Researchers have identified sedation medications and practices associated with the best clinical outcomes in children.
Researchers at the Children’s Hospital of Eastern Ontario (CHEO), Ottawa, Ontario, looked at the incidence of and risk factors associated with sedation-related adverse events in paediatric emergency departments as part of a multi-centre observational study, published online by JAMA Pediatrics.
“Although sedation-related serious adverse events occur infrequently, recognition and early intervention is necessary to ensure patient safety,” said lead author Maala Bhatt, MD, CHEO, and the University of Ottawa. “We’ve been able to identify sedation medications and practices associated with the best clinical outcomes, which is practice-changing.”
According to the authors, the study represents the largest and most robust prospective emergency department procedural sedation cohort to date. It includes children from 6 emergency departments across Canada, sedated with 6 different medication combinations.
The results of the study showed that choice of sedation medication had the biggest impact on the incidence of adverse events and need for significant interventions in response to those events. The incidence of serious adverse events was lowest among patients sedated with ketamine-alone and highest among patients sedated with ketamine plus propofol or fentanyl.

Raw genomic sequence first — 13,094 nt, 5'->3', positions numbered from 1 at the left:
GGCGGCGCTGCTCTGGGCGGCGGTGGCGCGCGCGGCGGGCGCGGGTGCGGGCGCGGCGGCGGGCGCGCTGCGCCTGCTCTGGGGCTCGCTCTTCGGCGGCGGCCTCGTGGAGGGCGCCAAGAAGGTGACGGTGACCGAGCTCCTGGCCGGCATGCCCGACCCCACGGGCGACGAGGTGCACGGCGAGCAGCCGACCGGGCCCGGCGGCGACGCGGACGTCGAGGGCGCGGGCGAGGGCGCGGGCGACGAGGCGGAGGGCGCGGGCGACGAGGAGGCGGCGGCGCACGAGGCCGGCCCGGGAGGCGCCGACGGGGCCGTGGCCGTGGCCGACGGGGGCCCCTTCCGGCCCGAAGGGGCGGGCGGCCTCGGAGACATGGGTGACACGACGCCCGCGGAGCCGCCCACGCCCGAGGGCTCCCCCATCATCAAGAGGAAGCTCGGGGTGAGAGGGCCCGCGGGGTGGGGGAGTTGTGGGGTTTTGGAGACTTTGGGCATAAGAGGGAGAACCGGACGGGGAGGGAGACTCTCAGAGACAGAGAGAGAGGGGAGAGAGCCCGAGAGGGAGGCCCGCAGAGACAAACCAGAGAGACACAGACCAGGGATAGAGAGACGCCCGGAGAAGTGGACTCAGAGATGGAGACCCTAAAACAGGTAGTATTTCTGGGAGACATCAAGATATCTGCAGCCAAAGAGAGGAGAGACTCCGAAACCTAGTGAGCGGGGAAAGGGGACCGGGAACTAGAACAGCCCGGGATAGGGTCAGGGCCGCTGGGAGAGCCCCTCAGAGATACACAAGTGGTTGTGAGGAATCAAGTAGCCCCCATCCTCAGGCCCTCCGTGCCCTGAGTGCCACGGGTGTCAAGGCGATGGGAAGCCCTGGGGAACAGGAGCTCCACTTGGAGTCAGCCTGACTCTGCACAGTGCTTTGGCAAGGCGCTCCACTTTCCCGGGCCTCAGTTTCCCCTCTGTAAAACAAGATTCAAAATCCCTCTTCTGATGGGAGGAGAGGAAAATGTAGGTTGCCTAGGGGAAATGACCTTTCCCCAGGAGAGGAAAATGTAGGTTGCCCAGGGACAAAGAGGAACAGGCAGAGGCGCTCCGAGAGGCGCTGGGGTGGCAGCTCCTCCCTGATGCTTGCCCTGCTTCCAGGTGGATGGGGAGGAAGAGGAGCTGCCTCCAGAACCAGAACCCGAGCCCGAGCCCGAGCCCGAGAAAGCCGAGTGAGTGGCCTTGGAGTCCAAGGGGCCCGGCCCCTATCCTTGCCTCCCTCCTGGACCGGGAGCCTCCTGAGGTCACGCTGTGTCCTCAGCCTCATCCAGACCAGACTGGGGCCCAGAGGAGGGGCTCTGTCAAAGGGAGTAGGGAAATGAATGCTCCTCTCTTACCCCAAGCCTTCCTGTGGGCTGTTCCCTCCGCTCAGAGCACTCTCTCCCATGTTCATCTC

The overall incidence of adverse events in the study population was 11.7%. The most common events were a decrease in oxygen saturation (5.6%) and vomiting (5.2%). Significant interventions in response to an adverse event were rare, occurring in only 1.4% of children.
Two other practices — receiving an opioid prior to sedation and having a laceration repair — were associated with the occurrence of vomiting, oxygen desaturation, and need for significant interventions.
“The low rate of serious adverse events and significant interventions supports the safety of procedural sedation in the hands of emergency department physicians,” said Dr. Bhatt. “While all sedation medications and combination of medications are effective and safe in the hands of experienced providers, ketamine-alone is associated with the fewest serious adverse events and significant interventions, making it a logical choice for providing procedural sedation for children in emergency departments.”
SOURCE: Children’s Hospital of Eastern Ontario Research Institute